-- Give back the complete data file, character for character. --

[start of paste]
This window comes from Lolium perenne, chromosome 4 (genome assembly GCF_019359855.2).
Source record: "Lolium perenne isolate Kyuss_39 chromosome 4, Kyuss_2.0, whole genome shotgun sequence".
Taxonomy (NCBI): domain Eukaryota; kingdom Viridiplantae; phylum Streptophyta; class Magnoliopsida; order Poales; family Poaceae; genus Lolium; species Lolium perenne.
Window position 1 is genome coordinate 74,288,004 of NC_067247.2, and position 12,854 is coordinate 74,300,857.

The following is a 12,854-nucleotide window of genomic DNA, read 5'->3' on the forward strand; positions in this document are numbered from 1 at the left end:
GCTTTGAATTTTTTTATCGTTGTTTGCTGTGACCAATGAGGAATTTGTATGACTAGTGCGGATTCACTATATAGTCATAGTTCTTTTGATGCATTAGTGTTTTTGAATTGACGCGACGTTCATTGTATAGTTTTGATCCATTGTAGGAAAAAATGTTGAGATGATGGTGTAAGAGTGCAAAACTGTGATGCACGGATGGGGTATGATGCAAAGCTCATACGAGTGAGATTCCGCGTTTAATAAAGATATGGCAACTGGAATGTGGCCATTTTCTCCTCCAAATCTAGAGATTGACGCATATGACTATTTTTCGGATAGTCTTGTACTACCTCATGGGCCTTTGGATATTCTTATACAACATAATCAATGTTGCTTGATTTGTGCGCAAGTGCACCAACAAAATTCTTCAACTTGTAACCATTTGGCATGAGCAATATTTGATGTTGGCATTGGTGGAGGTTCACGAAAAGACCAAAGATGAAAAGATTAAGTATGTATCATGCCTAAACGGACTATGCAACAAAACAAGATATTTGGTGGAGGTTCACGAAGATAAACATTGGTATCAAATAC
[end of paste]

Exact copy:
This window comes from Lolium perenne, chromosome 4 (genome assembly GCF_019359855.2).
Source record: "Lolium perenne isolate Kyuss_39 chromosome 4, Kyuss_2.0, whole genome shotgun sequence".
Taxonomy (NCBI): domain Eukaryota; kingdom Viridiplantae; phylum Streptophyta; class Magnoliopsida; order Poales; family Poaceae; genus Lolium; species Lolium perenne.
Window position 1 is genome coordinate 74,288,004 of NC_067247.2, and position 12,854 is coordinate 74,300,857.

The following is a 12,854-nucleotide window of genomic DNA, read 5'->3' on the forward strand; positions in this document are numbered from 1 at the left end:
GCTTTGAATTTTTTTATCGTTGTTTGCTGTGACCAATGAGGAATTTGTATGACTAGTGCGGATTCACTATATAGTCATAGTTCTTTTGATGCATTAGTGTTTTTGAATTGACGCGACGTTCATTGTATAGTTTTGATCCATTGTAGGAAAAAATGTTGAGATGATGGTGTAAGAGTGCAAAACTGTGATGCACGGATGGGGTATGATGCAAAGCTCATACGAGTGAGATTCCGCGTTTAATAAAGATATGGCAACTGGAATGTGGCCATTTTCTCCTCCAAATCTAGAGATTGACGCATATGACTATTTTTCGGATAGTCTTGTACTACCTCATGGGCCTTTGGATATTCTTATACAACATAATCAATGTTGCTTGATTTGTGCGCAAGTGCACCAACAAAATTCTTCAACTTGTAACCATTTGGCATGAGCAATATTTGATGTTGGCATTGGTGGAGGTTCACGAAAAGACCAAAGATGAAAAGATTAAGTATGTATCATGCCTAAACGGACTATGCAACAAAACAAGATATTTGGTGGAGGTTCACGAAGATAAACATTGGTATCAAATAC